Verdict: four stars
Art School, Glasgow
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In another life, Courtney Barnett would have been excellent at observational comedy.
The basics are there: a dry wit, and an incredible eye for detail. "Elevator Operator", the opening track to both her excellent debut album proper and her Glasgow show, is one of the best examples, packed with perfect lines ("I'm not suicidal, just idling insignificantly") almost tossed away in Barnett's deadpan, speak-singing style.
And contrary to the disinterest she feigns on her records, Barnett in real life was hilarious: quick with a raucous laugh and genuinely thrilled when somebody from the floor told her that her album was number 16 on the UK album charts.
The bare bones musical set-up - guitar, bass and drums trio, taking its musical cues from Dinosaur Jr and 90s alternative rock - kept things simple; but with enough range both to create a wall of noise to end gloomily melodic "Lance Jr" and make the likes of "Dead Fox" and "Debbie Downer" light-hearted and fun. New single "Pedestrian at Best" was the closest thing to a straightforward rock song, and it ended the main set on a high.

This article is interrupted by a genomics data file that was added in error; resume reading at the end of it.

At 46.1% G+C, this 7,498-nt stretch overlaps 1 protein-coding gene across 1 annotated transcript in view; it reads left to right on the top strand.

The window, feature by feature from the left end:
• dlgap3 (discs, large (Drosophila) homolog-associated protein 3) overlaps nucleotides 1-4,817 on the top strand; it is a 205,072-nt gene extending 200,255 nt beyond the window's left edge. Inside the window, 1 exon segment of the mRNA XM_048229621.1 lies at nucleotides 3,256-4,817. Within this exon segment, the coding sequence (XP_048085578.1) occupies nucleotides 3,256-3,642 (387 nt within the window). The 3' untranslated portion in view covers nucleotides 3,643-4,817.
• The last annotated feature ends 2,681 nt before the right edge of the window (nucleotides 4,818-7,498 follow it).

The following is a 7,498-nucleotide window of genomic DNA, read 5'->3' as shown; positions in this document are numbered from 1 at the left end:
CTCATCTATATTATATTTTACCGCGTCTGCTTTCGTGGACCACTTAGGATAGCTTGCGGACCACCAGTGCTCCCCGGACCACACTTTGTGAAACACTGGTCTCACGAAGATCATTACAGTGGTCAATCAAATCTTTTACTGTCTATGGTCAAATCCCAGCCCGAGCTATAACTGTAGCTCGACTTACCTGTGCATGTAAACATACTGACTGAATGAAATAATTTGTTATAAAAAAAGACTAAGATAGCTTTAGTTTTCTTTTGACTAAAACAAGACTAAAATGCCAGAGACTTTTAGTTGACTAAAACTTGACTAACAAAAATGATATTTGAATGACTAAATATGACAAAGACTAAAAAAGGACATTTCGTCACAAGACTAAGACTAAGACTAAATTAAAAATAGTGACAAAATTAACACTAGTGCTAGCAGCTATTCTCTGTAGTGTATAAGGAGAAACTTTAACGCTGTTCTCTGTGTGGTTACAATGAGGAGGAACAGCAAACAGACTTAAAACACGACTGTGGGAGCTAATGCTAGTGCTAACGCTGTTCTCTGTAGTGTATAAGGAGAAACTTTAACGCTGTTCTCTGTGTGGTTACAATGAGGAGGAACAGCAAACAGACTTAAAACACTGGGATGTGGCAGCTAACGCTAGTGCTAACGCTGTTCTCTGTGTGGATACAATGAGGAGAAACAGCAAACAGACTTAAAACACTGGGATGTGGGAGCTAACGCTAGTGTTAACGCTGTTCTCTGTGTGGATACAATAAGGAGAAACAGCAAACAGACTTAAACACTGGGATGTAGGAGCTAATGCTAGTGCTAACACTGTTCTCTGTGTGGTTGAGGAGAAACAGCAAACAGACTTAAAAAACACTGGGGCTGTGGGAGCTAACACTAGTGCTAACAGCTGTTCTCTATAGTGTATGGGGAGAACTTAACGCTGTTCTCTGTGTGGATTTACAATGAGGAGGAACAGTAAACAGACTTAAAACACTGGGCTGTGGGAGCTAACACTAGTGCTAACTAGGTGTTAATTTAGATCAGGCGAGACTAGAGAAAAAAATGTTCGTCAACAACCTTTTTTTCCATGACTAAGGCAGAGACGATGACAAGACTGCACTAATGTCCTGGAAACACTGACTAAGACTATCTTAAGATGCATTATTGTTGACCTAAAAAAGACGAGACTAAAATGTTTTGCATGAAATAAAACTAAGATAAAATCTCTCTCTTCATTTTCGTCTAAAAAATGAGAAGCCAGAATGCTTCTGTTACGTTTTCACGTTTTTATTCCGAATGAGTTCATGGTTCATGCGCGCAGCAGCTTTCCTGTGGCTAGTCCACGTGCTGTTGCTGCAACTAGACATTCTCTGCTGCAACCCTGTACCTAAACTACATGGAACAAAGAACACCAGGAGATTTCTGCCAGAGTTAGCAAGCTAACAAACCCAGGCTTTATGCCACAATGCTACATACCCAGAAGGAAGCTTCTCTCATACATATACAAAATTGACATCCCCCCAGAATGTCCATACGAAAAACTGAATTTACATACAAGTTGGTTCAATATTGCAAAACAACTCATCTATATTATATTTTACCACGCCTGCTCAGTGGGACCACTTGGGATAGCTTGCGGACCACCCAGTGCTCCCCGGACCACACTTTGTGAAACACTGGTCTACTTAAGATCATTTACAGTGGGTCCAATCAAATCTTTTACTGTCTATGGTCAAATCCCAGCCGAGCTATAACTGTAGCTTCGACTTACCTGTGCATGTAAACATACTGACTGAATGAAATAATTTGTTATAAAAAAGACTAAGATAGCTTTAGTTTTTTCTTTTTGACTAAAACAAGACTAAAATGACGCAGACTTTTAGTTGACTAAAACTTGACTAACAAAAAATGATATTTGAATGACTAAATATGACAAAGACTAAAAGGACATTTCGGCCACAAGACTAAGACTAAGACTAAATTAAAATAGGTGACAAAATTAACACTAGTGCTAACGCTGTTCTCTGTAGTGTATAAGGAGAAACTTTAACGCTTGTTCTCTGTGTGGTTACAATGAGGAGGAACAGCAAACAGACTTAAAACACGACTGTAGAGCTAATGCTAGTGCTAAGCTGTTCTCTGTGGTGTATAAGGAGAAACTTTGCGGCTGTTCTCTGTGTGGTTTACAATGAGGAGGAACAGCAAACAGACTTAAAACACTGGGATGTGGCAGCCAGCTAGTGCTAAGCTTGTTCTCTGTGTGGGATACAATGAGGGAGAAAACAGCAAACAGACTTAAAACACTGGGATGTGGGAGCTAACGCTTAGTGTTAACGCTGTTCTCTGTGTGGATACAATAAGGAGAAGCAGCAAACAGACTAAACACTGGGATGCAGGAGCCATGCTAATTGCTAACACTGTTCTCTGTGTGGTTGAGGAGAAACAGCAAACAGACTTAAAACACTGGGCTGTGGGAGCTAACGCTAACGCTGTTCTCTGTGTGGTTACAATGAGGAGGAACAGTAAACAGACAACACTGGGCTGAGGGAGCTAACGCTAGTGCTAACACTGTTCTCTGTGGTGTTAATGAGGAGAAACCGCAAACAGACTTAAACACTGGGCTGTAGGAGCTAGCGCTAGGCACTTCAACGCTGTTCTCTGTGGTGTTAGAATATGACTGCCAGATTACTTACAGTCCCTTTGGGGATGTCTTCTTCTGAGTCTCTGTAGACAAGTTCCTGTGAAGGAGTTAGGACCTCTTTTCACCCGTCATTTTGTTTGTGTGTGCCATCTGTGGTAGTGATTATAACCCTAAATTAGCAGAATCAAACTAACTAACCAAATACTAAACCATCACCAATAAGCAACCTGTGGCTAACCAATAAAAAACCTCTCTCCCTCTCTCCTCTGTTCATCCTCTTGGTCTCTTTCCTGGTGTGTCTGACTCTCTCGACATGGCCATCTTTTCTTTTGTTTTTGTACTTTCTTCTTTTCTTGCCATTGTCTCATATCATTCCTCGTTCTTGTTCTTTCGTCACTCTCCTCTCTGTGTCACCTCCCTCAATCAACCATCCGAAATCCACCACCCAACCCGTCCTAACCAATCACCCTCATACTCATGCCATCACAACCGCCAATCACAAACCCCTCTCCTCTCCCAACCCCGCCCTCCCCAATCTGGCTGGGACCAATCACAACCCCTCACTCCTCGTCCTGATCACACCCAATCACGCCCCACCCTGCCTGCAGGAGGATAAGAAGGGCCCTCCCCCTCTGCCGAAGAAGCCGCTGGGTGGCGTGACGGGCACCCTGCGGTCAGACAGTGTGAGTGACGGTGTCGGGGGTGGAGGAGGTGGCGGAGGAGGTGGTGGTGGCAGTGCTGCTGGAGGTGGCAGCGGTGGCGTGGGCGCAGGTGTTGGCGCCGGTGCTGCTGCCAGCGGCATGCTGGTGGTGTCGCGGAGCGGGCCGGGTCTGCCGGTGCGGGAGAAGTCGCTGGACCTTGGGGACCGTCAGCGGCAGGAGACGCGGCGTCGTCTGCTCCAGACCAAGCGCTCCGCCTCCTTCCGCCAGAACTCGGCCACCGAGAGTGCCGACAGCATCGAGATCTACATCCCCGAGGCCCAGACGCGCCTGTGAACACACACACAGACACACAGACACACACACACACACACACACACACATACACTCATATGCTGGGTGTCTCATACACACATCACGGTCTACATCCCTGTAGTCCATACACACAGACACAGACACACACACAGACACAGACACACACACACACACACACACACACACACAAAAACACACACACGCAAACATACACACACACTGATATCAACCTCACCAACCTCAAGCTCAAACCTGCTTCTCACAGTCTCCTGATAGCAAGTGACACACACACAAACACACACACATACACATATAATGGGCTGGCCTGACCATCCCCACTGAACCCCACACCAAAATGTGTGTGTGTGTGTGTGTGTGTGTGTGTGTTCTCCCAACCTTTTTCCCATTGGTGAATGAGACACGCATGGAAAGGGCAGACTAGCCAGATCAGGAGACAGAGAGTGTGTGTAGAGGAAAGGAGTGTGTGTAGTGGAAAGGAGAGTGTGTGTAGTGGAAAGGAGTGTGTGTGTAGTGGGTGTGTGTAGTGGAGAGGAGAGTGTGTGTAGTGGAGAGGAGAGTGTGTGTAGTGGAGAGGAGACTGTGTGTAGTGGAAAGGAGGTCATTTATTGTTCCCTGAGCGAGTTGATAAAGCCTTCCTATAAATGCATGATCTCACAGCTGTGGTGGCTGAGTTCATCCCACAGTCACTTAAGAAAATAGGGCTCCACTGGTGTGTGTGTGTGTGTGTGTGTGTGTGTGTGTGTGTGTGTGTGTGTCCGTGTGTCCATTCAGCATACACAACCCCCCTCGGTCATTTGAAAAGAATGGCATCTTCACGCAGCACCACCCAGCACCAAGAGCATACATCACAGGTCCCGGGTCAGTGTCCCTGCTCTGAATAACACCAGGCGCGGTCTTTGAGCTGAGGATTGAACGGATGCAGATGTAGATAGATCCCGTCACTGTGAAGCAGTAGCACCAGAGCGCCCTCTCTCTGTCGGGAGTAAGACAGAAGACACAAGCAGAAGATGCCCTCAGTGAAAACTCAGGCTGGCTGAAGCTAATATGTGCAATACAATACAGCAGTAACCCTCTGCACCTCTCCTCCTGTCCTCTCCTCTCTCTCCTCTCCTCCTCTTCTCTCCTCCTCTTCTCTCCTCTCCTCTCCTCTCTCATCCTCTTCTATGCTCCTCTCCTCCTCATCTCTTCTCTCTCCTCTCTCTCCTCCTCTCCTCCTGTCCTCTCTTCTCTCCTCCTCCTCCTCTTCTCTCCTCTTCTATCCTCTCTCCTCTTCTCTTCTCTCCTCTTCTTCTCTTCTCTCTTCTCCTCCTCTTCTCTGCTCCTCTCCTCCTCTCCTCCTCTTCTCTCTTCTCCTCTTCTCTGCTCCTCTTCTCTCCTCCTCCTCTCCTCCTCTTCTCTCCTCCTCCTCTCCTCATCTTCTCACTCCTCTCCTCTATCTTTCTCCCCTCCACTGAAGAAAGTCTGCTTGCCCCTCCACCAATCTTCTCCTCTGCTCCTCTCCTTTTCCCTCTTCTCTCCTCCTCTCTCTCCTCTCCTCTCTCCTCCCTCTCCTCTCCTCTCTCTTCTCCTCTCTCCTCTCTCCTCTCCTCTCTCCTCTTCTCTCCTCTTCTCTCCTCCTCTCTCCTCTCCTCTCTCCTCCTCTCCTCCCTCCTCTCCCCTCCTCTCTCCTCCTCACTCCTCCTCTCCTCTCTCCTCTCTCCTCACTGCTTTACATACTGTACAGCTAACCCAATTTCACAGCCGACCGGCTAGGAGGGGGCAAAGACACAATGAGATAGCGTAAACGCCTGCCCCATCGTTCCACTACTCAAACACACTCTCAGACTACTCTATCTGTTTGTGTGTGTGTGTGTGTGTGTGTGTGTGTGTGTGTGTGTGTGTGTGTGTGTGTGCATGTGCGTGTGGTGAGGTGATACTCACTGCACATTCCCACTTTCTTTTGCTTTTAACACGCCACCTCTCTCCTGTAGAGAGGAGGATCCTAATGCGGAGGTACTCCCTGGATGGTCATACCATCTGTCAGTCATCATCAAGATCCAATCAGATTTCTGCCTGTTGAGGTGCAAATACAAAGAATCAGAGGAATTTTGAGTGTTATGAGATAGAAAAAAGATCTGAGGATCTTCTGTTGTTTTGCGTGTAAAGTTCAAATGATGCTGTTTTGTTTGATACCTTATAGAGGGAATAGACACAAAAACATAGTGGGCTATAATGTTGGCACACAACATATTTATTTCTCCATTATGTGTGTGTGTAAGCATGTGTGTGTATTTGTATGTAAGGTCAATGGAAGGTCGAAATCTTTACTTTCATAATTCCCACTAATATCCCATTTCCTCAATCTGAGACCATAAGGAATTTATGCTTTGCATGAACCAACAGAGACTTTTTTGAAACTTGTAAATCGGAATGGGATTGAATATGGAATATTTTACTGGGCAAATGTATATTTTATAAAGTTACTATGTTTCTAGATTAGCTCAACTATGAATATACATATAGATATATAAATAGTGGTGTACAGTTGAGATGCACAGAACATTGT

But it's her witty, wordy lyrics that set Barnett's songwriting apart and the set list didn't disappoint. "Depreston" - a gorgeous song with a catchy chorus about gentrification of all things - and "Are You Looking After Yourself", based on an email to a touring Barnett from her mother, were easy highlights.
A late-set pairing of "Avant Gardner" and "History Eraser" - two early examples of Barnett's ability to write songs you'll be desperate to sing along to, but which are too wordy to even try - were a lyrical masterclass in microcosm, but on the evidence there's plenty more where that came from.